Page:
Manet first experimented with pastel in Madame Manet on a sofa, 1874 (Wildenstein, vol. II, no. 3; coll. The Louvre, Paris), but he developed his technique and used it most consistently between 1878 and his death in 1883, a period when, due to illness, he found it too difficult to stand at the easel. Manet's technique derives not from Degas, who used the medium in a much more progressive manner, but more from the 18th century pastellists, including Quentin de la Tour and Jean-Baptiste Perronneau, an influence which is perhaps reflected in Manet's late interest in miniature painting.
Yet like Degas, pastel provided Manet with a freedom and elegance of technique with which to capture la vie moderne. He drew more than fifty pastel portraits, mostly of stylish Parisian women. As Paul Jamot and Georges Wildenstein observed, "Manet relished this female company... he registered eyes light and dark, bright and languorous, painted lips, faces coquettish and naive... He rendered all this in ... pastels which are one of the most charming and original aspects of his work, sometimes with a frankness of touch which nonetheless does not exclude delicacy, sometimes crushing his coloured crayons into an intangible powder. Thus he expressed, at one and the same time, both what was within him, and the poetry of his time" (quoted in ed. T.A. Gronberg, Manet--A Retrospective, New York, 1988, p. 300).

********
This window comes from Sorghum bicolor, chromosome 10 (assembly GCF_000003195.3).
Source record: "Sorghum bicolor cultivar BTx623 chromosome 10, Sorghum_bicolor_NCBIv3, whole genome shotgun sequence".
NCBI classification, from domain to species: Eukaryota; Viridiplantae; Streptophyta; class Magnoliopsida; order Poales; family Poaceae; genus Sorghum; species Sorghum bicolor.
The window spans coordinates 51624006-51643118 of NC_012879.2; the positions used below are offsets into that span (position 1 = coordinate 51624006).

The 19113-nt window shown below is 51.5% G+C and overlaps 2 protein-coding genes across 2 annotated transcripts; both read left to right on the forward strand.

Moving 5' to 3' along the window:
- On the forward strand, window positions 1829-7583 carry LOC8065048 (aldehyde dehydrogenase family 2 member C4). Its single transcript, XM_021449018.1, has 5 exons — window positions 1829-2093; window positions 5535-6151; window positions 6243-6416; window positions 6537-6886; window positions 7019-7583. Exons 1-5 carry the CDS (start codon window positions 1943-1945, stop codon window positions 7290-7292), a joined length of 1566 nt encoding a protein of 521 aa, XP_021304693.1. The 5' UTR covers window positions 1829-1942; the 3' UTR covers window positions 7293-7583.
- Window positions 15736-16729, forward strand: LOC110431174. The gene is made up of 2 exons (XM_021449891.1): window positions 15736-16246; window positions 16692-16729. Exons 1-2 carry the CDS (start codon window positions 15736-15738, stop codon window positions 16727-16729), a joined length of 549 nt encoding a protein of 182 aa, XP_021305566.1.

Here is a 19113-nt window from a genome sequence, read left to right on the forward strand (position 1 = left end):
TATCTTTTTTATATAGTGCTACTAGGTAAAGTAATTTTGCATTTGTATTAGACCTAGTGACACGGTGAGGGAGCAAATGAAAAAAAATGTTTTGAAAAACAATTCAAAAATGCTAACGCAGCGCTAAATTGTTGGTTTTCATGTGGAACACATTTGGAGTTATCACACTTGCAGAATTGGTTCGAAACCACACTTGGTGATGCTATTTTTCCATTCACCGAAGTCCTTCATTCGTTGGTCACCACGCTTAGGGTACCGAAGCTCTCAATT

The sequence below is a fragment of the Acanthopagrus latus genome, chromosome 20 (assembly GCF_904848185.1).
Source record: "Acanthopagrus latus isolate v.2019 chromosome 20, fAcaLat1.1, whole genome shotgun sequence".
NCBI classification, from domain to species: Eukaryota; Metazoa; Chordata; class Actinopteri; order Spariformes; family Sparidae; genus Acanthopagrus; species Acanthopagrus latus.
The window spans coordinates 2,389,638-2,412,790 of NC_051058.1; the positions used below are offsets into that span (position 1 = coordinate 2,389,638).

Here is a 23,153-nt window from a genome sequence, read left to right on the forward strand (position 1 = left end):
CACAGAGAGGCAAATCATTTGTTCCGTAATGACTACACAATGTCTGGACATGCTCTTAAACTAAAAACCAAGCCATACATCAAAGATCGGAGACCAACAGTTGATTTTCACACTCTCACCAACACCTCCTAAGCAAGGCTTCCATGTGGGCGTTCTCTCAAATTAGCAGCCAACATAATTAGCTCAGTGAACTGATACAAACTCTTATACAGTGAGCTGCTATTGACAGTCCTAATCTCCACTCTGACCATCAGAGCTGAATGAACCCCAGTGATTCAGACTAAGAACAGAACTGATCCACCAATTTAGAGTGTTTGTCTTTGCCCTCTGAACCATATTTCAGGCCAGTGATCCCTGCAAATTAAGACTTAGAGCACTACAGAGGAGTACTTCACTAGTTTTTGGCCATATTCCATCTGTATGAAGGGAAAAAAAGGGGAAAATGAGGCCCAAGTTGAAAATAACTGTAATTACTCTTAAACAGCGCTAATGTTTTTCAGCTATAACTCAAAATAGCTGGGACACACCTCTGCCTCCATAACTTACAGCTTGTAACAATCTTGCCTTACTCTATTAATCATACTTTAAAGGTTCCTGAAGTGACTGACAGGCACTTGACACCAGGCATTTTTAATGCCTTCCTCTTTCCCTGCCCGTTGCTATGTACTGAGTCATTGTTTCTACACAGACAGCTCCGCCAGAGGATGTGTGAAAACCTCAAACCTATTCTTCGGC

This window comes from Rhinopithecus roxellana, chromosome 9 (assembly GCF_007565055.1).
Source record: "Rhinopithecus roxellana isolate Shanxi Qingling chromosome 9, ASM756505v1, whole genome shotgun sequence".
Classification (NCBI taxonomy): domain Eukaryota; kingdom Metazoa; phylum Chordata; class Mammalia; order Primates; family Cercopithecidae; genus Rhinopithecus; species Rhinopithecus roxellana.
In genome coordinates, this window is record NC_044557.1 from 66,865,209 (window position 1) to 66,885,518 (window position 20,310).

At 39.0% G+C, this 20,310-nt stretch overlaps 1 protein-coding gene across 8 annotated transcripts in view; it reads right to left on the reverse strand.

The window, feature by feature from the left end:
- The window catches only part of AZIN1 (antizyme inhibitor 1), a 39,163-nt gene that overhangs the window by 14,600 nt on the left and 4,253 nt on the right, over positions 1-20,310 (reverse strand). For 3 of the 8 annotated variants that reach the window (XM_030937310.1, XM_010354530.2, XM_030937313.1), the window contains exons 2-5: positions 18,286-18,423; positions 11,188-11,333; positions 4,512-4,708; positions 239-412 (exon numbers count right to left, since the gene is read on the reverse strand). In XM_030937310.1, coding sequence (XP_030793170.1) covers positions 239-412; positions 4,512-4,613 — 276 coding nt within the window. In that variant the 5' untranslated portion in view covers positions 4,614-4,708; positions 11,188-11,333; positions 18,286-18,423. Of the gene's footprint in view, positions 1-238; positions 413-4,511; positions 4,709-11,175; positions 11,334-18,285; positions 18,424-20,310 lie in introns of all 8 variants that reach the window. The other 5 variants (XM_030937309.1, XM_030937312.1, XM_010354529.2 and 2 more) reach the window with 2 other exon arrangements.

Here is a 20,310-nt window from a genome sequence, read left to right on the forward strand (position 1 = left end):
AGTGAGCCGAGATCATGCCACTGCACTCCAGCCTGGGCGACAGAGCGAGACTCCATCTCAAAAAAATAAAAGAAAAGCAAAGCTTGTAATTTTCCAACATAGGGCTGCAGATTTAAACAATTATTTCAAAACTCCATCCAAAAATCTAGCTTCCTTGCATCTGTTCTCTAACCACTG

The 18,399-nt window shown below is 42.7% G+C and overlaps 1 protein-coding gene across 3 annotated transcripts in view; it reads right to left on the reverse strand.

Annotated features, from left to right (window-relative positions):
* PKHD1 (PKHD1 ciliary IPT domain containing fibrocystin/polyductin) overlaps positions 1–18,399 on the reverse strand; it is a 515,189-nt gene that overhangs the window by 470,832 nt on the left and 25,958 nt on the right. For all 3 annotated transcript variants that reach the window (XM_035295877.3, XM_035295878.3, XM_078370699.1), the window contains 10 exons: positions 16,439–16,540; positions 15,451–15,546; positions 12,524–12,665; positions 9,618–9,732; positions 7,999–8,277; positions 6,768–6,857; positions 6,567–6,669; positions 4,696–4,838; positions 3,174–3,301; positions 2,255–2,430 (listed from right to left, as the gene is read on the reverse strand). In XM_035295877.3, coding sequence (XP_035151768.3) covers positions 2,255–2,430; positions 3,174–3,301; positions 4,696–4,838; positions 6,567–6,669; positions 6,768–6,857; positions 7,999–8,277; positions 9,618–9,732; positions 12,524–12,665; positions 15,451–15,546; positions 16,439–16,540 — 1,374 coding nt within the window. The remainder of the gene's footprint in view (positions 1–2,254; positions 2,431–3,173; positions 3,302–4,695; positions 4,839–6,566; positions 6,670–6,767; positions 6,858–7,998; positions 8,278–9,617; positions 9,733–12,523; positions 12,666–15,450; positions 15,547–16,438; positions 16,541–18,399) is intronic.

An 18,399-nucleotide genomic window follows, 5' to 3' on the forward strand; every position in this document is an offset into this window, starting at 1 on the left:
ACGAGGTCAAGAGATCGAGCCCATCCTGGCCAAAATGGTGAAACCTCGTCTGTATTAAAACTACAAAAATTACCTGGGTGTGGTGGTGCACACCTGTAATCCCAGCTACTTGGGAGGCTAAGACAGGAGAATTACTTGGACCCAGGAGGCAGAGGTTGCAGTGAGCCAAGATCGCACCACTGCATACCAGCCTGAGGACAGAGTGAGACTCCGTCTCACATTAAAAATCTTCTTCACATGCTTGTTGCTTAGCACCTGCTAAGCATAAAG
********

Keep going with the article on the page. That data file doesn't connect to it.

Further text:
Manet's models were often members of his family or, at least, people he knew well, although he would sometimes use a model only once. He often spent long hours in the company of the women he portrayed, including Mry Laurent, Henriette Hausser and Louise Valtesse. Although the sitter for the present pastel has not been identified, she was like one of the fashionable young Parisiennes whom he would have met in the literary circles which centered around his studio. Manet captures this young woman's spirit as well as her beauty not through mere verisimilitude but, as John Rewald observed, "the delicacy of color-blending, the great mastery with which he harmonized the blacks, grays and white, enlivening them with strong but delicate touches which are both unexpected and enchanting, the ability to unite, in the technical process, a limpid warmth of line and values and an execution that was rich in character, all these rare endowments of the authentic painter..." (J. Rewald, The History of Impressionism, New York, 1973, p. ).